The Coppola Restoration
Those familiar with Francis Ford Coppola’s transcendental Mafioso masterpiece already know why I would label it as such. The cast of the anthology is arguably the greatest ensemble ever put together in the rich history of American cinema. Each actor puts a unique stamp on their respective roles and even the smallest lines of dialogue help transform the work into an incredible, atmospheric effort. Alongside our players, cinematographer Gordon Willis’s 35mm lens heightens the mood even further, creating a world and, more importantly, a film that is even bigger than the sum of its parts.
There simply are not enough words to describe the caliber of the trilogy that Coppola and company have created. By damning the typical mafia stereotypes that populated typical Hollywood outputs of the time, the story evolved into a wonderfully metaphorical tale, linking the progression and opportunism of an Italian crime family to the core of American capitalism. It changed the way that not only mob movies were made but also the way the public perceived cinema, and rightfully so.
Not as simplistically handsome as the special edition released in 2001, the Coppola Restoration features a blood-splattered collage across the classically black outer casing. It looks sharp, though a bit commercialized, especially with the very noticeable inclusion of our director’s signature in gold across the box’s bottom. While this may be a slight drawback to some fans who prefer the more refined look, complaints are unlikely to follow to the individual packaging of the disks themselves. The previously used cardboard has since been replaced by a more resilient plastic, which will certainly fair better with age. The familiar portraits of Pacino, Brando, and Coppola still don the inner casings.
While I cannot comment on the Blu-ray version (which I understand is immaculate), the new restoration is certainly a step-up from the prior releases. Under great scrutiny, the color-timed corrections create an added focal depth and overall clarity to interior scenes while allowing exterior scenes, most notably Connie’s wedding, to appear richer, brighter. The costumes, which so wonderfully capture the spirit of the era, appear to be more saturated in color, adding a unique level of naturalism to a sometimes flat palette. A more reddish tone is omnipresent throughout new transfer, which is due to Willis’s own vision, ridding the film of aged patinas and portraying the original film almost as it was seen in 1972. The cinematographer’s blacks now look even darker and more foreboding.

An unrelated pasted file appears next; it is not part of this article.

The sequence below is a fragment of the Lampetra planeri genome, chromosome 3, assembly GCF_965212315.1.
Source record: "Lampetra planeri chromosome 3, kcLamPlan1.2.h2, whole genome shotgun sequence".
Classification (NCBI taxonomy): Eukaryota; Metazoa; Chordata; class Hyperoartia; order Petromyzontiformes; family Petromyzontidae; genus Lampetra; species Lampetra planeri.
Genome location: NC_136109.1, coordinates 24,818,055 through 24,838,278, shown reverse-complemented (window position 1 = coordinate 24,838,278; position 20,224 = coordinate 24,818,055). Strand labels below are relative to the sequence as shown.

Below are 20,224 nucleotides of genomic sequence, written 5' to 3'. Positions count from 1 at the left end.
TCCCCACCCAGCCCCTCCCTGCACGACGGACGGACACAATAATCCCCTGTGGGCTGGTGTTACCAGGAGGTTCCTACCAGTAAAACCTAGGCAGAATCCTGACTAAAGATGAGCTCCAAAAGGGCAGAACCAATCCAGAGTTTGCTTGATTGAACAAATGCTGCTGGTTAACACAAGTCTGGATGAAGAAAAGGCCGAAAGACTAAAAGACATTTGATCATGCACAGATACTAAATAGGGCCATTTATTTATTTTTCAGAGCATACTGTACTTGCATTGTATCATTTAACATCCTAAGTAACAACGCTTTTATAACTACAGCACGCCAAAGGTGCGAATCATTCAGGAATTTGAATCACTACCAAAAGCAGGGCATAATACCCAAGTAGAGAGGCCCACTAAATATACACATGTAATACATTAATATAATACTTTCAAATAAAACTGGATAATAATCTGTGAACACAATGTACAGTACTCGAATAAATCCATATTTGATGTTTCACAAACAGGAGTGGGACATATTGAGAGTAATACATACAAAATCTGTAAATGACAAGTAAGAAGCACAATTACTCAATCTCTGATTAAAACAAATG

Not much change here. Viewers may select from the same three options as in the original special edition though the displayed images vary slightly.
Disc 5 of this set is truly where this collection shines. The supplements are now featured on two separate discs and while the first of which presents the special features shown in the 2001 release, the second has a plethora of new docs that are not only well put together but quite fascinating to boot. “The Godfather World” demonstrates the impact the films have had on the world of media in general. Several television and film personalities appear and discuss just how much the aforementioned masterpieces have meant to not only their lives but also society. “The Masterpiece That Almost Wasn’t” may cause serious cinephiles to recollect Coppola’s horror stories when filming his most ambitious film to date, Apocalypse Now. Instead it chronicles the hardships of 1960’s Hollywood and how difficult it was to get The Godfather made. There’s a brilliant bit on editing entitled “When the Shooting Stopped” and, my personal favorite, a technical look at the new restoration processes entitled “Emulsional Rescue Revealing The Godfather.”
While none of the features are particularly long, they do satisfy in terms of content and informational value. These discs may not see as much action in your player as the films themselves but they will certainly make a great addition to any serious collectors … well … collection.
Despite the amount of praise I’ve thrown towards this set, it still may be tough to convince some to pony up enough cash for it, especially if they own the prior special edition. If one has the means, the price is well worth it in my mind but the recent conquest of Blu-ray may require more casual buyers to wait until they make the upgrade.